@pindac Would it require a 240 VAC version or have most of the ones you have heard been US market 120VAC ones that someone was using a step up transformer with on your side of the pond?   I will say that I have the pair of prototype amps that will go into production other than some cosmetic changes to the cases and panels.  The circuit and power supply will not change as they are done.  I abuse the amps regularly, putting them on the bench and tweaking something and turning them on and off 10 times in 30 minutes.  Nothing has fazed them in 3 or 4 months since their birth.  So I am pretty darn confident if they arrive undamaged they will simply just work and be very reliable.  I/we wouldn't sell them if they were not very reliable.  But shipping overseas is always dicey, even with good packing.

I have not inquired to the VAC Owners if they are using their Amp's with a Step Up Mains Tranx, or with any other US Imported Audio Ancillaries I have been demo'd.

I am a listener first and foremost.

The offer of the Prototype Amp's will be a great temptation to somebody, the Pedigree of the EE's and made known design intent behind this design alone, should be enough to convince a special experience is to be had. The reports of listening experiences to be found within this thread can only but reinforce, the idea of the purchase being very worthy of a consideration.

In the UK there are excellent Third Party support services for Electronics Support in both Valve and SS, these services are able to be found across the Country. The Services are not unreasonable in their costings, I have only ever seen the waiting time from certain services being the cause to search further afield. I do believe that the the notable trust that has been placed in these very services, along with the idea that receiving EE support is not being too much of a difficulty to achieve, is an instrumental factor in the making way for rarely seen items of Audio Equipment arriving in the UK from a variety of Countries where products have not got a UK support network.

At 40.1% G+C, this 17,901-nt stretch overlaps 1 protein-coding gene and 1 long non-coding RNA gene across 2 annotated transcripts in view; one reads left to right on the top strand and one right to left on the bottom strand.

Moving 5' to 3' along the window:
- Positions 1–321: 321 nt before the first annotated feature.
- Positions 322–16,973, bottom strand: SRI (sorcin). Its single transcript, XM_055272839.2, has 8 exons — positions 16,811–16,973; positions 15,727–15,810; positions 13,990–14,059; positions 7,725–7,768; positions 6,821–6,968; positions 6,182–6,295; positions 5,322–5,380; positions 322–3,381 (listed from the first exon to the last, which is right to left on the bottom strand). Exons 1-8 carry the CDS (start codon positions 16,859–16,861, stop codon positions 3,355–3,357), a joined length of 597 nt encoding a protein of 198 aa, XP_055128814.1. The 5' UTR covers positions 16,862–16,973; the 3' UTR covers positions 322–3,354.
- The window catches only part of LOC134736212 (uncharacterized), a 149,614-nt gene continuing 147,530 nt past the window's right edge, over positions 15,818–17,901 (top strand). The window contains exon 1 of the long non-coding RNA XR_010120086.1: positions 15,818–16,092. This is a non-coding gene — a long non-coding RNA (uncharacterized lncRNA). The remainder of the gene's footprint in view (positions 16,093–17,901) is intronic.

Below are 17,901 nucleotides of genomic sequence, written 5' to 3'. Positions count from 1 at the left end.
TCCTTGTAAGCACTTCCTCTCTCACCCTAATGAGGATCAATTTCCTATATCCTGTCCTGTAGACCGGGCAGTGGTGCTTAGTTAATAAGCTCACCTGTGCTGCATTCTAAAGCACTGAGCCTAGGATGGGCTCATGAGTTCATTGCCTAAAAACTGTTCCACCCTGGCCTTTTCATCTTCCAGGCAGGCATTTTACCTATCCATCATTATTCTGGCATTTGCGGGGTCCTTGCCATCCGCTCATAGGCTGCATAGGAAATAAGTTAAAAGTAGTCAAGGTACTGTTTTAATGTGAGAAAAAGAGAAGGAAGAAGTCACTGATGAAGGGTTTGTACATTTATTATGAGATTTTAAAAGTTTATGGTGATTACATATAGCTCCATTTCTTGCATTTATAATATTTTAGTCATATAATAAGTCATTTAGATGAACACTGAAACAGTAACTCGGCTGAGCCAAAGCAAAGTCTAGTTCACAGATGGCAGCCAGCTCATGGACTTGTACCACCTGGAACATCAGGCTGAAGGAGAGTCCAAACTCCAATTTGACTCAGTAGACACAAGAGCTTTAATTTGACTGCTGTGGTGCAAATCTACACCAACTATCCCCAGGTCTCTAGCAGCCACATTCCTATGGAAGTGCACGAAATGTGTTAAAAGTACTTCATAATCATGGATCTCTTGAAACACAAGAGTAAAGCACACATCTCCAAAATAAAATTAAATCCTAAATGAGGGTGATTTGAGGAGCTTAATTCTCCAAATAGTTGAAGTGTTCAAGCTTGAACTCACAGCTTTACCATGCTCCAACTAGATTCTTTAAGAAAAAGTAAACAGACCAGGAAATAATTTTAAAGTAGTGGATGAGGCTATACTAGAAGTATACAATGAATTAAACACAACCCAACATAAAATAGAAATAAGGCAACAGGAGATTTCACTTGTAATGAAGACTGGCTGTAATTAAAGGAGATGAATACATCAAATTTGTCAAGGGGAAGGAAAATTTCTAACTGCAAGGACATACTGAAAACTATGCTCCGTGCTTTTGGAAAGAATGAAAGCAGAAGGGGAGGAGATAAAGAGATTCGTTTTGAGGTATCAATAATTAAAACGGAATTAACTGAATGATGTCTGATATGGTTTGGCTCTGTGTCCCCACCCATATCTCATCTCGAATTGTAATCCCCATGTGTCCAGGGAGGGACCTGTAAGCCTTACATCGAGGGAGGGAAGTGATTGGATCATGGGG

As for overseas shipping, there are lots of Chinese Origin Audio Equipment arriving in the UK, especially Valve Amp's, of which some are requesting multiple £0000's to acquire. I am yet to have seen any horror stories about the Quality of the goods , resulting from their Transportation.

I myself have imported many items of Audio Equipment from Japan and over approx' 10 years, have experienced two incidents where goods arrived with a damage that was not as advertised.

Either a undeclared damage or transit damage was received ? 

I will keep looking in on this valuable thread.  

Hi there, Pindac!

The decision to export out of North America is largely up to Spatial Audio. Don and I are the technical advisors and consultants, but exporting is a business decision. We can suggest and advise, but we do not make the final decision.

As Don has mentioned, exports to Europe would have to meet rigorous EU safety standards, and an EU servicing center would be wise. The EU is a big place with many technical and legal requirements that are quite different from the North American market, which has one dominant language, safety standards, and electrical power. If you can sell it in Los Angeles, you can sell it in Toronto, and everywhere in between.

Sure, there are small audiophile manufacturers who import on a "grey market" basis into the EU and the UK. That’s fine until you get caught. Don, myself, and the team at Spatial intend to be on the straight and narrow when it comes to regulations ... we are not Tesla, Apple, or Microsoft, with armies of lawyers to smooth the path into new markets.

Back when I was at Audionics in the Seventies, we eventually surmounted the many EU technical regulations and sold our products into the European market. But it took several years, and we didn’t attempt it until we had significant sales volume in the domestic market. Sure, it’s easy to order a Monolith power transformer with multiple input voltages. That doesn’t make the finished product legal to sell in the UK or the EU.

The unusual thing about the US market is that it is really easy to sell into ... tariff rates are some of the lowest in the world, technical safety requirements are not too severe, and the market is huge and easy to serve. Markets everywhere else are different ... more fragmented, higher tariff barriers, multiple languages, many different technical standards, and other obstacles.